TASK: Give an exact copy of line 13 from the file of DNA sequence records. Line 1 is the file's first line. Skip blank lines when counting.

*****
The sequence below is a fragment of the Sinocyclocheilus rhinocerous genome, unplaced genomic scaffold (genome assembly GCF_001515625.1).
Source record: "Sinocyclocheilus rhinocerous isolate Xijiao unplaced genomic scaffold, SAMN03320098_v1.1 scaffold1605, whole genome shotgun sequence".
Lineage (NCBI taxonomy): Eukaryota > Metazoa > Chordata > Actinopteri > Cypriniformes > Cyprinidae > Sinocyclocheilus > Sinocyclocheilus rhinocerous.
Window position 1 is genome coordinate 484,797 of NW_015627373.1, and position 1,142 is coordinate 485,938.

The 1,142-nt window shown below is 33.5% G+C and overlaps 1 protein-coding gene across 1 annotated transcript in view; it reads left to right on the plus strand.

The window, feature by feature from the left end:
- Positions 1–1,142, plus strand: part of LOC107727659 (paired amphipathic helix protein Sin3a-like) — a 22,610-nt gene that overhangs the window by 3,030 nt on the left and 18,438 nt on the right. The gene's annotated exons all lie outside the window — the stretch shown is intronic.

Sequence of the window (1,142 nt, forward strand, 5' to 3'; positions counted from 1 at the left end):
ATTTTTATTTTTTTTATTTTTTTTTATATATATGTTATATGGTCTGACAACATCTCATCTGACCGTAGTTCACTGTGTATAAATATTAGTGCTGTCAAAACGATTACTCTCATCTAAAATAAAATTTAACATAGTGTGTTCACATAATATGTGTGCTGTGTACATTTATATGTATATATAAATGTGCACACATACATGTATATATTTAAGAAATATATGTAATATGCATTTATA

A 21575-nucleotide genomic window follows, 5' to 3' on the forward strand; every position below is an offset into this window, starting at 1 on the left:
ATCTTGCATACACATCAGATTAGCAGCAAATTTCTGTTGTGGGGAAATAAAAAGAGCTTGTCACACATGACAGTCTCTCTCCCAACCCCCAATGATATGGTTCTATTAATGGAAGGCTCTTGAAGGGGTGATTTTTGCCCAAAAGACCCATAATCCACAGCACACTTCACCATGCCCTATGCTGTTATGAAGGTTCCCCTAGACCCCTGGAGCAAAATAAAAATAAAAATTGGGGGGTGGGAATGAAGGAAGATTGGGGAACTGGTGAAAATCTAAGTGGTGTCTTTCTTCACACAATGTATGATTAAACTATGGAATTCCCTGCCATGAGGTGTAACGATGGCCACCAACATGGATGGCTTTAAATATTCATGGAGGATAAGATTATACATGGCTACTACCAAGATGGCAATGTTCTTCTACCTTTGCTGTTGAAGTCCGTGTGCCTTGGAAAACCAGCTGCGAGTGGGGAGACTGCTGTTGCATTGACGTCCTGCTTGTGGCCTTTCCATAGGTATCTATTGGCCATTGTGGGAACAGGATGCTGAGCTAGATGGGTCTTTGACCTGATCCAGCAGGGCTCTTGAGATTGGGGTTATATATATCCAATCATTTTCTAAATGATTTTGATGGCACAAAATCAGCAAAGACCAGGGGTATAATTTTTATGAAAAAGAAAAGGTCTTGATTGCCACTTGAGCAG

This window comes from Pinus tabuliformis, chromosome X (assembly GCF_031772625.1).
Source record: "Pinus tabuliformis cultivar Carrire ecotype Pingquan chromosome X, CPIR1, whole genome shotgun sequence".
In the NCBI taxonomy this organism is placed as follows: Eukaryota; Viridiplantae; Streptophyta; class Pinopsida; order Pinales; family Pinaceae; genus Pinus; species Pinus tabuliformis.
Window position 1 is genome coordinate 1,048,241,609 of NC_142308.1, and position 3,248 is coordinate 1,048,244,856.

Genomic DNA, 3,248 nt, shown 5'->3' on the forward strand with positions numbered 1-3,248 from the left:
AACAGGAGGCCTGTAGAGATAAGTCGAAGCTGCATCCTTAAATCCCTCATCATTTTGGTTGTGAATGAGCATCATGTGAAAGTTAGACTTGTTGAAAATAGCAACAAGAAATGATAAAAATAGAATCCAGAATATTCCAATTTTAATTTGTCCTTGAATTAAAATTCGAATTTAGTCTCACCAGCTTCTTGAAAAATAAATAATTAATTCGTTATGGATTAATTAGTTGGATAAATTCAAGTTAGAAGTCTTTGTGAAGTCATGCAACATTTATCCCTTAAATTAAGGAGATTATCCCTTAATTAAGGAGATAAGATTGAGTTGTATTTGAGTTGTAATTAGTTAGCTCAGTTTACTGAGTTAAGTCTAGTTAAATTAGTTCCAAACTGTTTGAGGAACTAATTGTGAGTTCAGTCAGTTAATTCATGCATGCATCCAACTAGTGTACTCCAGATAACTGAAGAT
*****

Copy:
Source record: "Pinus tabuliformis cultivar Carrire ecotype Pingquan chromosome X, CPIR1, whole genome shotgun sequence".